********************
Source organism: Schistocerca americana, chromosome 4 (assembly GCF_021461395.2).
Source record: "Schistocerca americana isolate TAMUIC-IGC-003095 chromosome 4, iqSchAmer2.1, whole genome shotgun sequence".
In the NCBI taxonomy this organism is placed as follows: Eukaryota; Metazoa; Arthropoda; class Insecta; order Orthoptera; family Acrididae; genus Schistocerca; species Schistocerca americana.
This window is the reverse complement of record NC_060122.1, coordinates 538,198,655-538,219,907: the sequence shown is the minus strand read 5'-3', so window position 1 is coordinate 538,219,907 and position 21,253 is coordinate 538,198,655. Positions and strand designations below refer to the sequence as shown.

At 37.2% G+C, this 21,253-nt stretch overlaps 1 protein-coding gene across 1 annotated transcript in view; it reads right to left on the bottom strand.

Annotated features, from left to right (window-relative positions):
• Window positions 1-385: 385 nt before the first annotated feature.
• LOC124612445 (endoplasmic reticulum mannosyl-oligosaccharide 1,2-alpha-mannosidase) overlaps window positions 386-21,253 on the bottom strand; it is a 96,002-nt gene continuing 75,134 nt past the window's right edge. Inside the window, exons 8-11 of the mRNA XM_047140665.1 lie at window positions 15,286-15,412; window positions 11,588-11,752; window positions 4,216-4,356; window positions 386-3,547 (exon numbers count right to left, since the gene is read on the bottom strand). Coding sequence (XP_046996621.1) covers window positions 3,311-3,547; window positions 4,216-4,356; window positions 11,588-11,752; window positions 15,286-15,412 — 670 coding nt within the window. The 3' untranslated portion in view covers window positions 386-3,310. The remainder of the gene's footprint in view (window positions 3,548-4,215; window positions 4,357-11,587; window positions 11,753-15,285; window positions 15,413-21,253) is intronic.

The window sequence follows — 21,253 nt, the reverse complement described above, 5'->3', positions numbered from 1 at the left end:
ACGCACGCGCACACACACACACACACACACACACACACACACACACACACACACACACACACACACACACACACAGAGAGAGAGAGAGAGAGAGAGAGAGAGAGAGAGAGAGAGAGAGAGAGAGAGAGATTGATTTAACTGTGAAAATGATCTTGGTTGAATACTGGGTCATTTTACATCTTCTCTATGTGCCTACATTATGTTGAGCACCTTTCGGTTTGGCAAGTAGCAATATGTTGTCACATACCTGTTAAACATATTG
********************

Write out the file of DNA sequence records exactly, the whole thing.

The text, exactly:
Source organism: Schistocerca americana, chromosome 4 (assembly GCF_021461395.2).
Source record: "Schistocerca americana isolate TAMUIC-IGC-003095 chromosome 4, iqSchAmer2.1, whole genome shotgun sequence".
In the NCBI taxonomy this organism is placed as follows: Eukaryota; Metazoa; Arthropoda; class Insecta; order Orthoptera; family Acrididae; genus Schistocerca; species Schistocerca americana.
This window is the reverse complement of record NC_060122.1, coordinates 538,198,655-538,219,907: the sequence shown is the minus strand read 5'-3', so window position 1 is coordinate 538,219,907 and position 21,253 is coordinate 538,198,655. Positions and strand designations below refer to the sequence as shown.

At 37.2% G+C, this 21,253-nt stretch overlaps 1 protein-coding gene across 1 annotated transcript in view; it reads right to left on the bottom strand.

Annotated features, from left to right (window-relative positions):
• Window positions 1-385: 385 nt before the first annotated feature.
• LOC124612445 (endoplasmic reticulum mannosyl-oligosaccharide 1,2-alpha-mannosidase) overlaps window positions 386-21,253 on the bottom strand; it is a 96,002-nt gene continuing 75,134 nt past the window's right edge. Inside the window, exons 8-11 of the mRNA XM_047140665.1 lie at window positions 15,286-15,412; window positions 11,588-11,752; window positions 4,216-4,356; window positions 386-3,547 (exon numbers count right to left, since the gene is read on the bottom strand). Coding sequence (XP_046996621.1) covers window positions 3,311-3,547; window positions 4,216-4,356; window positions 11,588-11,752; window positions 15,286-15,412 — 670 coding nt within the window. The 3' untranslated portion in view covers window positions 386-3,310. The remainder of the gene's footprint in view (window positions 3,548-4,215; window positions 4,357-11,587; window positions 11,753-15,285; window positions 15,413-21,253) is intronic.

The window sequence follows — 21,253 nt, the reverse complement described above, 5'->3', positions numbered from 1 at the left end:
ACGCACGCGCACACACACACACACACACACACACACACACACACACACACACACACACACACACACACACACACAGAGAGAGAGAGAGAGAGAGAGAGAGAGAGAGAGAGAGAGAGAGAGAGAGAGAGATTGATTTAACTGTGAAAATGATCTTGGTTGAATACTGGGTCATTTTACATCTTCTCTATGTGCCTACATTATGTTGAGCACCTTTCGGTTTGGCAAGTAGCAATATGTTGTCACATACCTGTTAAACATATTG